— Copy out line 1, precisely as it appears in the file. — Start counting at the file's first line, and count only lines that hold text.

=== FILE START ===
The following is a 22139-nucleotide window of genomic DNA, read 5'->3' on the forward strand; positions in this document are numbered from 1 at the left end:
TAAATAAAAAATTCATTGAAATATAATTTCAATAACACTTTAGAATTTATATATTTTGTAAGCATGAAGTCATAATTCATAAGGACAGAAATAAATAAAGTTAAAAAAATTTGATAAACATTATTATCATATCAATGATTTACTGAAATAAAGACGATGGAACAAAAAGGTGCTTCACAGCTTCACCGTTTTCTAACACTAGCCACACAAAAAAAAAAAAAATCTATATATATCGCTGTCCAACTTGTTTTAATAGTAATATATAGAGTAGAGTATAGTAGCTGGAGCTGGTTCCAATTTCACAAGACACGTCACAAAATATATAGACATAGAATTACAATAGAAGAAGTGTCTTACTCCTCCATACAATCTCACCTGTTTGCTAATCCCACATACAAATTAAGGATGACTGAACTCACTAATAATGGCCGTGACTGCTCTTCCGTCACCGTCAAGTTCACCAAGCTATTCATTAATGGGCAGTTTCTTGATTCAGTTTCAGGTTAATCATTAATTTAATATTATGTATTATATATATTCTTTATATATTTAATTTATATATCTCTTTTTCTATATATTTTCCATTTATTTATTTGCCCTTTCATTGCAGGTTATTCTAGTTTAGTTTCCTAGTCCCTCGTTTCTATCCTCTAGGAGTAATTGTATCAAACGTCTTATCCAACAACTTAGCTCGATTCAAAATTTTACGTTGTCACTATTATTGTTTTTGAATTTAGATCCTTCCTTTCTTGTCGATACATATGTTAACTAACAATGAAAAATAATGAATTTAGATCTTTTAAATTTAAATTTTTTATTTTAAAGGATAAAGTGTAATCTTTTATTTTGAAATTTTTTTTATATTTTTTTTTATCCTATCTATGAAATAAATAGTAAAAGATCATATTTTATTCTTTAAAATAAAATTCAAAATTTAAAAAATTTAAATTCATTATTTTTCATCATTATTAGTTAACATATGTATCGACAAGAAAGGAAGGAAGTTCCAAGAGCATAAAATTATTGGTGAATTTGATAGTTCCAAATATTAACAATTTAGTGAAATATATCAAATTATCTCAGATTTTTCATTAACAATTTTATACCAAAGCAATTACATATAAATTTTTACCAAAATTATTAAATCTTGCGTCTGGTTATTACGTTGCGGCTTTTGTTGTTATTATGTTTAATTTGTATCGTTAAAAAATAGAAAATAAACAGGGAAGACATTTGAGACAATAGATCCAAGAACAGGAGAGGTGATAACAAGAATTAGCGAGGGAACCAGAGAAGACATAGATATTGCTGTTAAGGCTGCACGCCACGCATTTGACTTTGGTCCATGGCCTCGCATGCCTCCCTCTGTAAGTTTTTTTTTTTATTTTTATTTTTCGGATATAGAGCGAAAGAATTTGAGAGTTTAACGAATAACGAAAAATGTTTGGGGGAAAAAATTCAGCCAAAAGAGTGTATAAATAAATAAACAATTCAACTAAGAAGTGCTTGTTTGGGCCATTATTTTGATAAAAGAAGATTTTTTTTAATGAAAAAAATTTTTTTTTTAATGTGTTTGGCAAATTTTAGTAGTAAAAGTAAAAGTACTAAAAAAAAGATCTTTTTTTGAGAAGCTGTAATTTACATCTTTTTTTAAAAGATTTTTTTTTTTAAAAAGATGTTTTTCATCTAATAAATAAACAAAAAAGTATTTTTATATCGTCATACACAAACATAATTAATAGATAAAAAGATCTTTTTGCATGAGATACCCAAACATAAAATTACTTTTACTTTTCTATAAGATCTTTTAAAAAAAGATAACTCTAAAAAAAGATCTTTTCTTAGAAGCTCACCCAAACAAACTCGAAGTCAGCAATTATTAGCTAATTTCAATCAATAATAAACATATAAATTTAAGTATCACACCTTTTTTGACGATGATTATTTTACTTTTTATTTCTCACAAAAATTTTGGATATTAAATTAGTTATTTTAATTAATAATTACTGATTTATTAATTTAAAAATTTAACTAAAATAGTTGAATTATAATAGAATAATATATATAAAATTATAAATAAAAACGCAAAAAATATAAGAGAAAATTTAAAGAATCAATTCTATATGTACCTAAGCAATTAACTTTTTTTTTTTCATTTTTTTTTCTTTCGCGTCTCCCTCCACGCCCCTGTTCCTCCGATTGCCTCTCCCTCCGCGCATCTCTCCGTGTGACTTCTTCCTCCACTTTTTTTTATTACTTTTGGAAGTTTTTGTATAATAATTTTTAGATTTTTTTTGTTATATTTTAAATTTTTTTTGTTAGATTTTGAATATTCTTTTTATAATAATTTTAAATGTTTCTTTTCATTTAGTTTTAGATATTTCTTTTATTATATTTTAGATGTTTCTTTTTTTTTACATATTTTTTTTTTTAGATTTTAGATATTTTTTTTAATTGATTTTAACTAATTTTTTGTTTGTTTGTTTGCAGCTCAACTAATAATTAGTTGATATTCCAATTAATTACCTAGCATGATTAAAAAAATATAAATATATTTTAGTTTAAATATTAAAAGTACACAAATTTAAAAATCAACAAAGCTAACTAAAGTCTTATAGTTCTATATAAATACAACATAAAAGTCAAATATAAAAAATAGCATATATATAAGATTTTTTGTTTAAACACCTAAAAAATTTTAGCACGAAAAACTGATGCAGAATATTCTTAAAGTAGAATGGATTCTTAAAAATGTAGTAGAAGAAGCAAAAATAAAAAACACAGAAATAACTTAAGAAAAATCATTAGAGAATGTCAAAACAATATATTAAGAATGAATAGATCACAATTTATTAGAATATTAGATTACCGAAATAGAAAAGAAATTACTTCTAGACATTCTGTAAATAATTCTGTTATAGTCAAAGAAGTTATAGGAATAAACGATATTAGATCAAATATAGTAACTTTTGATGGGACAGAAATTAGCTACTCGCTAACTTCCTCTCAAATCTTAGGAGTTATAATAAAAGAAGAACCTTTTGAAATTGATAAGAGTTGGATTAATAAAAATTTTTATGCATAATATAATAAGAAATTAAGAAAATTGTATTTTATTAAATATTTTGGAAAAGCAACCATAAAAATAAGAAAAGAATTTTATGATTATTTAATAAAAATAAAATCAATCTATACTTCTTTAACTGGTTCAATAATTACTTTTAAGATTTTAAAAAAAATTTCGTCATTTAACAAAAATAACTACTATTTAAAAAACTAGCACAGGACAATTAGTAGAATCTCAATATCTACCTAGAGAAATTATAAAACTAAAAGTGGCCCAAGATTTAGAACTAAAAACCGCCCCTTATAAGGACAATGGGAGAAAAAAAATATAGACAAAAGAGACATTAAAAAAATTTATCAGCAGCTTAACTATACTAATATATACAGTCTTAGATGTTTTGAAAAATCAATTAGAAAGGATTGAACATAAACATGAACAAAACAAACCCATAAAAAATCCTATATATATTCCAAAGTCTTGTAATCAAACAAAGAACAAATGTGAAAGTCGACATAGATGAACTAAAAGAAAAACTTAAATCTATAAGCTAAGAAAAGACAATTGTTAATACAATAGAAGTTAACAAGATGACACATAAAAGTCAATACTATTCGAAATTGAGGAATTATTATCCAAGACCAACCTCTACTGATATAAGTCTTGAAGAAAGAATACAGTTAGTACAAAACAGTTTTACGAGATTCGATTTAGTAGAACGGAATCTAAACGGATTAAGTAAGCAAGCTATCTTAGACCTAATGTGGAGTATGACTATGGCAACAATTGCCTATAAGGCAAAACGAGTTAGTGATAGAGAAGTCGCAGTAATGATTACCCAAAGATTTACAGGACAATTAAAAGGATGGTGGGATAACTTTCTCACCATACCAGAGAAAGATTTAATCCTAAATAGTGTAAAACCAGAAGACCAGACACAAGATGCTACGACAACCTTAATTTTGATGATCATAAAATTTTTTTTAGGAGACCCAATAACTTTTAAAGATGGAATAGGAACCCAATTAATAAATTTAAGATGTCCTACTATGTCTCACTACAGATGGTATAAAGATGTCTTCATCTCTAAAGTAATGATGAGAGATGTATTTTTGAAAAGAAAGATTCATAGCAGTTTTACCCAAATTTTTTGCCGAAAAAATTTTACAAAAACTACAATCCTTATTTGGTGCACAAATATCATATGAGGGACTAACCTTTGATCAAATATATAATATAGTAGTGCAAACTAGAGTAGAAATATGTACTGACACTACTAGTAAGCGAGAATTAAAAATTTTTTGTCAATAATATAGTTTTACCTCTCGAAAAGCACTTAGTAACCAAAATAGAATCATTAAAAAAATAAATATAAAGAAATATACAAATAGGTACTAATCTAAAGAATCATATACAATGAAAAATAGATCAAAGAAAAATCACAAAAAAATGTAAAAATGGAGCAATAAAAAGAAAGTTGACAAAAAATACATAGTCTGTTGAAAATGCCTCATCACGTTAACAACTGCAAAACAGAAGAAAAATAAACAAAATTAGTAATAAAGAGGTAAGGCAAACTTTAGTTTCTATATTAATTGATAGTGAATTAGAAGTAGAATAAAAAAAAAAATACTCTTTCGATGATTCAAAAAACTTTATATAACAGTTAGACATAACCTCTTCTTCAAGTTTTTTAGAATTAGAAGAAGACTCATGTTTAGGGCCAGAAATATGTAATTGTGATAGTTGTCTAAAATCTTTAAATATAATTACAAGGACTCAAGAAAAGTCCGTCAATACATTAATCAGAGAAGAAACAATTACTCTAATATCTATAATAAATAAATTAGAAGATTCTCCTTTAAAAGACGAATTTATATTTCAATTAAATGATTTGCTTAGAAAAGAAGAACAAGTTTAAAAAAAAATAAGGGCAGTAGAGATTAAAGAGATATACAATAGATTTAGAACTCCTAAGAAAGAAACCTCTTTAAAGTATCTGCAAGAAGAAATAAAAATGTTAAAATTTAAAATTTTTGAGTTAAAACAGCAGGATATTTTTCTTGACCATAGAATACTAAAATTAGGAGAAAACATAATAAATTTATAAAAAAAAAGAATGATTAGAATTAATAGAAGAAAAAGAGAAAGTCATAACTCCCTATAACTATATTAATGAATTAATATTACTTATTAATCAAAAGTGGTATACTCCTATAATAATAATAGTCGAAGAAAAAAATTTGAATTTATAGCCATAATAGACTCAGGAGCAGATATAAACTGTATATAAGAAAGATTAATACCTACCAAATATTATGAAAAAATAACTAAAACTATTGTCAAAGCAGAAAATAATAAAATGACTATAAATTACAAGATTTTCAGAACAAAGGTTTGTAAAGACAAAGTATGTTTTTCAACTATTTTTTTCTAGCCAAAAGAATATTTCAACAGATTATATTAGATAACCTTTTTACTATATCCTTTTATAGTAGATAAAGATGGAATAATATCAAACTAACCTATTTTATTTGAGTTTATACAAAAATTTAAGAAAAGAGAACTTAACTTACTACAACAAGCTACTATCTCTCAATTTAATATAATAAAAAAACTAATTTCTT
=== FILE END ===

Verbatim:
The following is a 22139-nucleotide window of genomic DNA, read 5'->3' on the forward strand; positions in this document are numbered from 1 at the left end: